This separation has other benefits, as well. In Lisp, especially, one could imagine interacting with the application through the REPL. So, rather than implementing the simple REPL that I did with my console, I could have made a browse function that invokes the use-case and returns the results.

(defun browse ()
  (let ((request (make-browse-books-request))
        (response (make-browse-books-response)))
    (browse-books *browse-books-use-case* request response)
    (mapcar #'book-summary-to-plist
            (browse-books-response-list-of-book-summaries response))))

If everything is going to happen within my one Lisp image, then it would be fine to keep a *book-repository* global to pass into the use case. However, if I want to share the book repository between multiple users, each at their own REPL, then it no longer makes sense that each REPL would need a handle to the book repository.

Remote Proxy class-diagram

My browse function doesn’t need to know whether the use case it is interacting with is the actual implementation or just a proxy for the implementation. In the client-server case, it makes little sense for the client to have any idea that there is a book repository instance.

I suppose there are some classes of application where one might want to work on a remote repository but keep the application logic local. If that were the case, then one would want the book repository to be the interface which has the proxy and server. However, nothing in the architecture mentioned in the previous post precludes that use. If we had put the book repository into the interface for the use case rather than in its implementation, then we need to at least pretend there is a book repository on the local client even when everything is going to happen on the server.


An accidental benefit of Clean Architecture’s insistence on primitive or dumb-struct parameters to use-cases is that the parameters end up only reflecting the minimal amount of information that is specific to the current request. Any state that is common across requests is a part of the internal state of the use-case.

Because of this, code that is interacting with the use case only to know the little bit that makes them different from other people using the use case. This results in very simple interfaces to the use case and the a great deal of flexibility in implementation.

Exploring Clean Architecture February 4th, 2016
Patrick Stein

This is the first in what will likely be a series of blog posts about Clean Architecture. Uncle Bob Martin has written numerous blog posts and given lots of talks about it.

The goal of Clean Architecture is to have the directory structure of your application shout out what your application does rather than what framework was used to present your application or what database is nestled in the depths of your application. Your program is divided into Entities, Use Cases, and Interface Adapters.

Entities encapsulate “Enterprise-wide business rules.” Use Cases encapsulate “Application-specific business rules.” Interfaces and Adapters represent how your Use Cases want to interact with the outside world (e.g. databases, users, printers, etc.).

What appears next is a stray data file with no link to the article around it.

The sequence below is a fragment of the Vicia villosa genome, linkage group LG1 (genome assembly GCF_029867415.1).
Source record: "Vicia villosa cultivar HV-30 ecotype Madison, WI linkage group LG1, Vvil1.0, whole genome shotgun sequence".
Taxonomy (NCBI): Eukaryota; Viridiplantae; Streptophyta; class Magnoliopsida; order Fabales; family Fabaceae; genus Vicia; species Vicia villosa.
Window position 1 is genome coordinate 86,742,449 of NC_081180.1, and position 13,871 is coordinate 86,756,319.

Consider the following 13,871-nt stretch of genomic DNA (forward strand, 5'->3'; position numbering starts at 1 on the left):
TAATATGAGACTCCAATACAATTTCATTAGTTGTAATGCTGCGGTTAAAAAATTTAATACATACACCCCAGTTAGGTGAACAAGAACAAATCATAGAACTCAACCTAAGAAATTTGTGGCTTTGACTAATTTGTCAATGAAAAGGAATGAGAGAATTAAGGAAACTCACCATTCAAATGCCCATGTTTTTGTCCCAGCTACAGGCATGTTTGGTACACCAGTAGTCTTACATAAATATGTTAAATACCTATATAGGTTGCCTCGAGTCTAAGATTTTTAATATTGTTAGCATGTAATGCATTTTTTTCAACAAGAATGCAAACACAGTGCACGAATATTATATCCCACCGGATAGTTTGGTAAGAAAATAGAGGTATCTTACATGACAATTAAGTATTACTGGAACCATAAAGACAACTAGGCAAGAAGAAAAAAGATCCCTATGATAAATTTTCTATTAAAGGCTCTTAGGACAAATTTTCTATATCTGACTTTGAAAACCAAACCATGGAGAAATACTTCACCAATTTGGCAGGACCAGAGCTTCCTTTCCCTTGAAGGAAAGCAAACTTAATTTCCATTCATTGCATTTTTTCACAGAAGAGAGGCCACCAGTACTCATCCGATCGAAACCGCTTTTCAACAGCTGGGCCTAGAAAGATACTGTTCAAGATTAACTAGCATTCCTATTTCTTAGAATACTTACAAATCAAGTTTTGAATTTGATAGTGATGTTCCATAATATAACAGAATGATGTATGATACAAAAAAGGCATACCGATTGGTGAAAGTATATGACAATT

In Clean Architecture, the Entities cannot know that the Use Cases exist and the Use Cases cannot know anything about the Adapters except for the Interface to them which is defined by the Use Case rather than by the Adapter. The Use Case does not know whether the application is being used from the command-line or from the web or from a remote service calling into it. The Use Case does not know whether the data is being stored in the file system or in a relational database (or conjured from the ether as needed). Nothing in the Adapters can know anything about the Entities.

Simple Example

I have a project that I am just starting. I thought I would use this new project to see how Clean Architecture works for me.

There are large number of talks and videos about Clean Architecture. However, there are not many examples of it despite several years of Stack Overflow questions and blog posts asking for examples.

There are a few simple examples around the web. The most notable is Mark Paluch’s Clean Architecture Example. It is just big enough to get a sense of how things hang together. If you’re willing to put up with Java’s insane directory hierarchies, you can get a pretty good idea of what the application does just by poking around the Use Cases directory.

My First Use Case

My first Use Case is to let the User browse a list of Book Summaries. The User should be able to sort by Title, Author, Publication Date, or Date the Book was acquired. The User should be able to filter the list based upon Genre or Keyword. The Use Case should allow the caller to implement pagination, so the Use Case needs to support returning up to a given number of Book Summaries starting with a specific number.

Some might argue that that is multiple Use Cases glommed together. If that were the case, then I would need some way to pipeline together Use Cases if I’m going to make any sort of reasonably navigable app atop my Use Cases.

But, let’s start with baby steps.

The Simplified Version of my First Use Case

Let’s just say the User wishes to see a list of all of the Book Summaries. The User is fine with seeing all of them at once in whatever order my app sees fit.

This simple version of the Use Case is implemented in an accompanying repository under the tag the-dream.